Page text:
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Bob Cox hips us to this article from the Star-Telegram.
Librarians are being written off as pre-1996 search relics, unable to compete in an era of robotic search engines.
Joel Achenbach writes in the story found at the referenced link: And yet Berkeley professor Peter Lyman points out that traditional sources of information, such as textbooks, are heavily filtered by committees and are full of "compromised information." What is this "compromised information"? Is this to mean information that supports only one ideological viewpoint left or right? Is this to mean information that is just simply dumbed down for student consumption? This article just seemed a wee bit too vague to be of much sense.
Then there's this bizarre is this statement: "There's been a culture war between librarians and computer scientists," Lyman says.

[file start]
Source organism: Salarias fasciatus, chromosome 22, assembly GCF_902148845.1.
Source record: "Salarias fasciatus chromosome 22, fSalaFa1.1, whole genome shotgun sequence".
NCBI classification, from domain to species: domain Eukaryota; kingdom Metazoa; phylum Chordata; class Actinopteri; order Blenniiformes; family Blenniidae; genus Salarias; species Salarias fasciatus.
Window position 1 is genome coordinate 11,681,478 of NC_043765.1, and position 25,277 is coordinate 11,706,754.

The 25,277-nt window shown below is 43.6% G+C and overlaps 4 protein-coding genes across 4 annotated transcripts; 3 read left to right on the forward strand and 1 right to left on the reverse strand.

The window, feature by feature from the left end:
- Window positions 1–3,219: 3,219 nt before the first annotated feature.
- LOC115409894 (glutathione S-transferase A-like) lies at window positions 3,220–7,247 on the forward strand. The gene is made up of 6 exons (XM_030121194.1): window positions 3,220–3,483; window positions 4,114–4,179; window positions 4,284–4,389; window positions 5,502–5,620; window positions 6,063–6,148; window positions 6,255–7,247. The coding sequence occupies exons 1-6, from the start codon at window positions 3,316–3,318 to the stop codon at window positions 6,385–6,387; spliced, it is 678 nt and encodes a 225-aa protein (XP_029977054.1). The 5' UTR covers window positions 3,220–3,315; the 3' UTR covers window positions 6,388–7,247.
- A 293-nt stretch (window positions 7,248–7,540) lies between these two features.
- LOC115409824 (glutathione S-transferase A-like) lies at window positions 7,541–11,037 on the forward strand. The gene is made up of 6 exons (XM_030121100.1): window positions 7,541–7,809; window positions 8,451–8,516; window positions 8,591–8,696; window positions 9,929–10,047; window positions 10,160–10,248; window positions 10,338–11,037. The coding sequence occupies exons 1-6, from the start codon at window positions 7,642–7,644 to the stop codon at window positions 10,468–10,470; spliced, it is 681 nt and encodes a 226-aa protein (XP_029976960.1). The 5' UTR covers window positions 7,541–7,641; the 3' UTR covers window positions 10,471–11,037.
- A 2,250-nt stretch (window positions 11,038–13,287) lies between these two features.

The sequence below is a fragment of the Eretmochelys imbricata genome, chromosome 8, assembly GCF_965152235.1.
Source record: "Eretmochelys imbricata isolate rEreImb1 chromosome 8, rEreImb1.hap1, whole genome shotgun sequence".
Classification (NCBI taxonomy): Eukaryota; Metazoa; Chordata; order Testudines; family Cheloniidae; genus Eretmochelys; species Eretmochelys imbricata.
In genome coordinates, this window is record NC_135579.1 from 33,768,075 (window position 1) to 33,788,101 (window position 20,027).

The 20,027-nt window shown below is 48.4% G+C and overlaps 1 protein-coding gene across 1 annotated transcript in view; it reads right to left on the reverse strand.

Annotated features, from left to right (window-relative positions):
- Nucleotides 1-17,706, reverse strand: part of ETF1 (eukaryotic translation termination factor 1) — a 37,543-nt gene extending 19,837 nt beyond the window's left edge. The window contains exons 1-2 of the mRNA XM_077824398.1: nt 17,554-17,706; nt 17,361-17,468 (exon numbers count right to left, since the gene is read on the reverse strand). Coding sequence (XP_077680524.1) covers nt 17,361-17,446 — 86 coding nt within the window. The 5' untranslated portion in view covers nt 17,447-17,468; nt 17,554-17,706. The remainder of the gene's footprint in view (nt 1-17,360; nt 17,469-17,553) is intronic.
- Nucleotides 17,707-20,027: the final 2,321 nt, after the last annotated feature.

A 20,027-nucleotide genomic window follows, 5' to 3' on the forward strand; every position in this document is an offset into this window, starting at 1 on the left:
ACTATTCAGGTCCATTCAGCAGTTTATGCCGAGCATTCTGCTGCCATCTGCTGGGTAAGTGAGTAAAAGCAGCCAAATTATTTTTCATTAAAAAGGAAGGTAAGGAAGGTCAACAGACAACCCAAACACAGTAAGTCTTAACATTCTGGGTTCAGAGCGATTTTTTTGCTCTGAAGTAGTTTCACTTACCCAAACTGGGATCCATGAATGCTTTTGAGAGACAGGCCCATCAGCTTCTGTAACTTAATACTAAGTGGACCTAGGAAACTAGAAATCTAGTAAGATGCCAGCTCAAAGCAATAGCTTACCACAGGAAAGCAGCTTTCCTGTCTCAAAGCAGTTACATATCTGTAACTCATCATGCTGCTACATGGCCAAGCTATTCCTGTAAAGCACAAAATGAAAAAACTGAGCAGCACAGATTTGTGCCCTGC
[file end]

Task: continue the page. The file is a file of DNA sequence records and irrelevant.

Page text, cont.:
What culture war? The Internet isn't some assault on libraries by computer scientists. It's the technological infrastructure of a reasearch network that's been opened up to the world and largely gone commercial. People are so imprecise with their language nowadays, and as a professor of mine (in German, not LIS) once pointed out, sloppiness in language often indicates sloppiness in thought.
State of Texas is famous for the committee wrangling related to high school (and below) textbooks.
TXScience.org is one site created to fight the censorship and other troubles created by political screening of books. (I found this site by searching google for: Texas textbook committee.) Georgia recently made news by proposing the de-adoption of evolution as a required topic (I think that's what happened).
Now, as for college textbooks, I think that the "filtered by committees" comment would rarely apply.
For college textbooks, in my experience, the professor just assigns his or her own book. Gotta drive those sales up! :-)
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